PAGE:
Begin With the End in Mind (part 1)

Begin With the End in Mind (part 1)

April 16th marked National Healthcare Decisions Day. It’s intended to get people thinking about – and there’s no nice way to say this – dying. 

“Why on earth would I want to do that?” I hear you saying. Well, you don’t. Not really. And neither do I. In fact, the only thing worse than thinking about dying is – never bothering to think about it at all. 

Sound like a paradox?

Think about the following statistics:

  •        75% of Americans wish to die at home
  •        70% of Americans die in a hospital or nursing facility
  •        70% of Americans don’t have advanced directives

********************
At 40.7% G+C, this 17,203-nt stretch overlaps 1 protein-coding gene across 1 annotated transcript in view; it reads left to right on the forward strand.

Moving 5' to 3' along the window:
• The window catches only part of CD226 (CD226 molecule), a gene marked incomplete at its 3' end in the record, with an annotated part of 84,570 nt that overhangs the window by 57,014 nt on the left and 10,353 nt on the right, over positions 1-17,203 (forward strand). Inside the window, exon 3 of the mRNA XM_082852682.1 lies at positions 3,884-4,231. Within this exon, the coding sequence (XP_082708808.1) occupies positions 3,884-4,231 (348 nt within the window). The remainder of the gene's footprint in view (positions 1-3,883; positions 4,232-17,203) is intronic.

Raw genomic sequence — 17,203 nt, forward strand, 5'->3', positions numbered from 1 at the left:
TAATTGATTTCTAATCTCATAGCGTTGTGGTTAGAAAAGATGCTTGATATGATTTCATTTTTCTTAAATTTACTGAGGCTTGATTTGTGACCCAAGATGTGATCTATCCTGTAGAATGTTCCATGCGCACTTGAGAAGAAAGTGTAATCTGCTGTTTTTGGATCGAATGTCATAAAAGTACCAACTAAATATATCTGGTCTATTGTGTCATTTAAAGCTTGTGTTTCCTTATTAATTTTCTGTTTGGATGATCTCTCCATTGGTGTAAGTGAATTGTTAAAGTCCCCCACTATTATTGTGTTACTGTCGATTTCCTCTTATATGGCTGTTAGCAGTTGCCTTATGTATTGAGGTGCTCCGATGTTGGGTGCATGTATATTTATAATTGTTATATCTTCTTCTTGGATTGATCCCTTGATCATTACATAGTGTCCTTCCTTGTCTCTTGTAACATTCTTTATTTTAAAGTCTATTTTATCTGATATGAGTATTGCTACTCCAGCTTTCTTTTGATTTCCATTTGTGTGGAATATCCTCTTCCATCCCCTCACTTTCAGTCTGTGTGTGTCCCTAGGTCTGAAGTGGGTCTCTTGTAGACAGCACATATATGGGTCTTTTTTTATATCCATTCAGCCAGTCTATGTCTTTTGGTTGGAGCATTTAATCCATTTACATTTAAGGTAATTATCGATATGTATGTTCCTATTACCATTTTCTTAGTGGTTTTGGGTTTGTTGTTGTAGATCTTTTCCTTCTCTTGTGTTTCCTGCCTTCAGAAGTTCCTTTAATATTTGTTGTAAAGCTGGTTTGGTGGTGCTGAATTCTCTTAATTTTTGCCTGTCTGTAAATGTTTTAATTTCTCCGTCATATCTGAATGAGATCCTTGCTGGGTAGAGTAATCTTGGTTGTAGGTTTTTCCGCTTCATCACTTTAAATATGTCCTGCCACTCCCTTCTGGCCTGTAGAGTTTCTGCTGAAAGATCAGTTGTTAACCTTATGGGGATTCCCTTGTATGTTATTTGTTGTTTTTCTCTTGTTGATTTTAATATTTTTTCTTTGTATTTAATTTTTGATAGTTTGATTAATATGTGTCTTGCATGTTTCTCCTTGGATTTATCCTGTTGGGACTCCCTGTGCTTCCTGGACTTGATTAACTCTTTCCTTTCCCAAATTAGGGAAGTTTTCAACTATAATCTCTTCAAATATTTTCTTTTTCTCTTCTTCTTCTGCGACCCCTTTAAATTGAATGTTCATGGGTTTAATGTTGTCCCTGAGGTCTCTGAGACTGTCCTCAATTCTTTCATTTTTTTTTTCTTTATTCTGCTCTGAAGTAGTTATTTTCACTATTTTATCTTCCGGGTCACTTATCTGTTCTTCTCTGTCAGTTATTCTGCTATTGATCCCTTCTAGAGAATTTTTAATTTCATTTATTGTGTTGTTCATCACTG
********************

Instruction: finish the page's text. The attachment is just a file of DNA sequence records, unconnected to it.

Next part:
Stephen R. Covey, in 7 Habits of Highly Effective People, tells us that to succeed at anything we first have to clearly state what we want. He calls it “beginning with the end in mind.” And studies clearly show that outlining your end-of-life wishes well in advance significantly increases the chances that things will happen your way.

I’m going to die one day and have some strong preferences about how that goes down. My wife Sara knows my preferences because we talk about it every few months. These conversations aren’t the downer you’d think they are. We’ve gotten pretty good at it.

Why is this such a priority for me? Because I’ve seen what happens without advance directives. And it’s devastating.